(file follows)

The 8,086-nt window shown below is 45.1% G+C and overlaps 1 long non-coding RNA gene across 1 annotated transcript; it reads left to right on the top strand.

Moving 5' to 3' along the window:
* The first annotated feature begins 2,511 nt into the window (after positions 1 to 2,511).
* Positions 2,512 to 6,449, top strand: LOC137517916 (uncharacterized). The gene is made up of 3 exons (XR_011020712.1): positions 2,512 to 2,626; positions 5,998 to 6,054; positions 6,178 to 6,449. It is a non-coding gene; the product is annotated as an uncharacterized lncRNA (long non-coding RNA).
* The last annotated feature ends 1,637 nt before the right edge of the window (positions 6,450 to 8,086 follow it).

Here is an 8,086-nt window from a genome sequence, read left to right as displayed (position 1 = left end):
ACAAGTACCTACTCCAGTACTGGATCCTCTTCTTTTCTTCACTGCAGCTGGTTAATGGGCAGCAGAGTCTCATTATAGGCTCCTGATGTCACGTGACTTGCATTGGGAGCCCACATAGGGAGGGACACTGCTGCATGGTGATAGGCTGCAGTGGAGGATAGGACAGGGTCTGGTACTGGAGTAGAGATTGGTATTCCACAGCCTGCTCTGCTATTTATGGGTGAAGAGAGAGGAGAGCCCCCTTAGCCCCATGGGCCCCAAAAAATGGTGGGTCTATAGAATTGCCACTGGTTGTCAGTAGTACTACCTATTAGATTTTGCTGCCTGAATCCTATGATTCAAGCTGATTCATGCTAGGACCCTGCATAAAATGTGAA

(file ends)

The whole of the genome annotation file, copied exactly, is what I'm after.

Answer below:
The 8,086-nt window shown below is 45.1% G+C and overlaps 1 long non-coding RNA gene across 1 annotated transcript; it reads left to right on the top strand.

Moving 5' to 3' along the window:
* The first annotated feature begins 2,511 nt into the window (after positions 1 to 2,511).
* Positions 2,512 to 6,449, top strand: LOC137517916 (uncharacterized). The gene is made up of 3 exons (XR_011020712.1): positions 2,512 to 2,626; positions 5,998 to 6,054; positions 6,178 to 6,449. It is a non-coding gene; the product is annotated as an uncharacterized lncRNA (long non-coding RNA).
* The last annotated feature ends 1,637 nt before the right edge of the window (positions 6,450 to 8,086 follow it).

Here is an 8,086-nt window from a genome sequence, read left to right as displayed (position 1 = left end):
ACAAGTACCTACTCCAGTACTGGATCCTCTTCTTTTCTTCACTGCAGCTGGTTAATGGGCAGCAGAGTCTCATTATAGGCTCCTGATGTCACGTGACTTGCATTGGGAGCCCACATAGGGAGGGACACTGCTGCATGGTGATAGGCTGCAGTGGAGGATAGGACAGGGTCTGGTACTGGAGTAGAGATTGGTATTCCACAGCCTGCTCTGCTATTTATGGGTGAAGAGAGAGGAGAGCCCCCTTAGCCCCATGGGCCCCAAAAAATGGTGGGTCTATAGAATTGCCACTGGTTGTCAGTAGTACTACCTATTAGATTTTGCTGCCTGAATCCTATGATTCAAGCTGATTCATGCTAGGACCCTGCATAAAATGTGAA